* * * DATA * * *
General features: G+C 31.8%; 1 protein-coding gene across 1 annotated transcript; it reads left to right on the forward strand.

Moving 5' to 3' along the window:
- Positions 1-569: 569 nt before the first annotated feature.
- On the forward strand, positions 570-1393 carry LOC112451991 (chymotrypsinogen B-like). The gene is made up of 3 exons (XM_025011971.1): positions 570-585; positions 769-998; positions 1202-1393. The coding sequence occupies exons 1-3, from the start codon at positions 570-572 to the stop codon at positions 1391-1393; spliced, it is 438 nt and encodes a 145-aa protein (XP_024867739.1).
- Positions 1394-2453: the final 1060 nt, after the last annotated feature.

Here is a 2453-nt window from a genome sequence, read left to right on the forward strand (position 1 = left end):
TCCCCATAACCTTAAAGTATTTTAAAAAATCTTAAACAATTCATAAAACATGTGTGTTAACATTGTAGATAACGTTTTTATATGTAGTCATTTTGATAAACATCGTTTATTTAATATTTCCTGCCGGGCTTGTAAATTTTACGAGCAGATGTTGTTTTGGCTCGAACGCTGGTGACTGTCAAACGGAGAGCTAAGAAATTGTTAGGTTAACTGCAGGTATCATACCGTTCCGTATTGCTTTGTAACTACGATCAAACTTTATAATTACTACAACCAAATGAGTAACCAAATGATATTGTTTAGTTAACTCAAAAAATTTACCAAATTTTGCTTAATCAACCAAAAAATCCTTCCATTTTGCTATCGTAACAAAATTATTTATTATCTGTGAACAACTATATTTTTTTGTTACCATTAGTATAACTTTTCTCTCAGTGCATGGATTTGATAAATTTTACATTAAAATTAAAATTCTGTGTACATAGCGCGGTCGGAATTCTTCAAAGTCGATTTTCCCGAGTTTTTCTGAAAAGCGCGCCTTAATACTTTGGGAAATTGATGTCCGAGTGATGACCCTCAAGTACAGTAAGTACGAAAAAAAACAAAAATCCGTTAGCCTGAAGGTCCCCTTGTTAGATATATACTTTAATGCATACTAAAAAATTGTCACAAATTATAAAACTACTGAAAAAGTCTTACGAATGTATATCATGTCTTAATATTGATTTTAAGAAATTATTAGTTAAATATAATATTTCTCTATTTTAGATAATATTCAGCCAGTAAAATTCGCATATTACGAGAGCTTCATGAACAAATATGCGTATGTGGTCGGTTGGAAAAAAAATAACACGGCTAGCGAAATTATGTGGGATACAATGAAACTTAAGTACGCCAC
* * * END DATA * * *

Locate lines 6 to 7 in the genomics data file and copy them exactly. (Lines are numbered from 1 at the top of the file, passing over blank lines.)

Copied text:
Here is a 2453-nt window from a genome sequence, read left to right on the forward strand (position 1 = left end):
TCCCCATAACCTTAAAGTATTTTAAAAAATCTTAAACAATTCATAAAACATGTGTGTTAACATTGTAGATAACGTTTTTATATGTAGTCATTTTGATAAACATCGTTTATTTAATATTTCCTGCCGGGCTTGTAAATTTTACGAGCAGATGTTGTTTTGGCTCGAACGCTGGTGACTGTCAAACGGAGAGCTAAGAAATTGTTAGGTTAACTGCAGGTATCATACCGTTCCGTATTGCTTTGTAACTACGATCAAACTTTATAATTACTACAACCAAATGAGTAACCAAATGATATTGTTTAGTTAACTCAAAAAATTTACCAAATTTTGCTTAATCAACCAAAAAATCCTTCCATTTTGCTATCGTAACAAAATTATTTATTATCTGTGAACAACTATATTTTTTTGTTACCATTAGTATAACTTTTCTCTCAGTGCATGGATTTGATAAATTTTACATTAAAATTAAAATTCTGTGTACATAGCGCGGTCGGAATTCTTCAAAGTCGATTTTCCCGAGTTTTTCTGAAAAGCGCGCCTTAATACTTTGGGAAATTGATGTCCGAGTGATGACCCTCAAGTACAGTAAGTACGAAAAAAAACAAAAATCCGTTAGCCTGAAGGTCCCCTTGTTAGATATATACTTTAATGCATACTAAAAAATTGTCACAAATTATAAAACTACTGAAAAAGTCTTACGAATGTATATCATGTCTTAATATTGATTTTAAGAAATTATTAGTTAAATATAATATTTCTCTATTTTAGATAATATTCAGCCAGTAAAATTCGCATATTACGAGAGCTTCATGAACAAATATGCGTATGTGGTCGGTTGGAAAAAAAATAACACGGCTAGCGAAATTATGTGGGATACAATGAAACTTAAGTACGCCAC